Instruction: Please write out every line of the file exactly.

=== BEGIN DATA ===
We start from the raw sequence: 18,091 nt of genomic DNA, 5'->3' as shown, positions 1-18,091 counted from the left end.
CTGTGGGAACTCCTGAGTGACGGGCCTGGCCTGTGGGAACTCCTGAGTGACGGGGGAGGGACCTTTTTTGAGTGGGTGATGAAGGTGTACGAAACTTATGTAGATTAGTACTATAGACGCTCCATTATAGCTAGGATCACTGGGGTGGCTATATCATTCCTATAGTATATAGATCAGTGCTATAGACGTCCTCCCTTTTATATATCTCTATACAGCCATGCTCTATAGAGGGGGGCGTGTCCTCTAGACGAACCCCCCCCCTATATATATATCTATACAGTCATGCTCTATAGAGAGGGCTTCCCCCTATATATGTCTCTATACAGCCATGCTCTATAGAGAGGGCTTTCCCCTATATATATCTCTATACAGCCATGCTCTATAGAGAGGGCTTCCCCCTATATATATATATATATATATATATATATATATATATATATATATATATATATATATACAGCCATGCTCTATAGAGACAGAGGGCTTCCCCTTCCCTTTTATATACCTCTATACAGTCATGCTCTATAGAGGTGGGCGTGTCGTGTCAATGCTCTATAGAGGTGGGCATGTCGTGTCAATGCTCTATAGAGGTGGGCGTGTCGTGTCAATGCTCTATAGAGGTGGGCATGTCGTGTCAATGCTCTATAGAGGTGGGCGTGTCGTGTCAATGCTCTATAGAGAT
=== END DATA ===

We start from the raw sequence: 18,091 nt of genomic DNA, 5'->3' as shown, positions 1-18,091 counted from the left end.
CTGTGGGAACTCCTGAGTGACGGGCCTGGCCTGTGGGAACTCCTGAGTGACGGGGGAGGGACCTTTTTTGAGTGGGTGATGAAGGTGTACGAAACTTATGTAGATTAGTACTATAGACGCTCCATTATAGCTAGGATCACTGGGGTGGCTATATCATTCCTATAGTATATAGATCAGTGCTATAGACGTCCTCCCTTTTATATATCTCTATACAGCCATGCTCTATAGAGGGGGGCGTGTCCTCTAGACGAACCCCCCCCCTATATATATATCTATACAGTCATGCTCTATAGAGAGGGCTTCCCCCTATATATGTCTCTATACAGCCATGCTCTATAGAGAGGGCTTTCCCCTATATATATCTCTATACAGCCATGCTCTATAGAGAGGGCTTCCCCCTATATATATATATATATATATATATATATATATATATATATATATATATATATATATACAGCCATGCTCTATAGAGACAGAGGGCTTCCCCTTCCCTTTTATATACCTCTATACAGTCATGCTCTATAGAGGTGGGCGTGTCGTGTCAATGCTCTATAGAGGTGGGCATGTCGTGTCAATGCTCTATAGAGGTGGGCGTGTCGTGTCAATGCTCTATAGAGGTGGGCATGTCGTGTCAATGCTCTATAGAGGTGGGCGTGTCGTGTCAATGCTCTATAGAGAT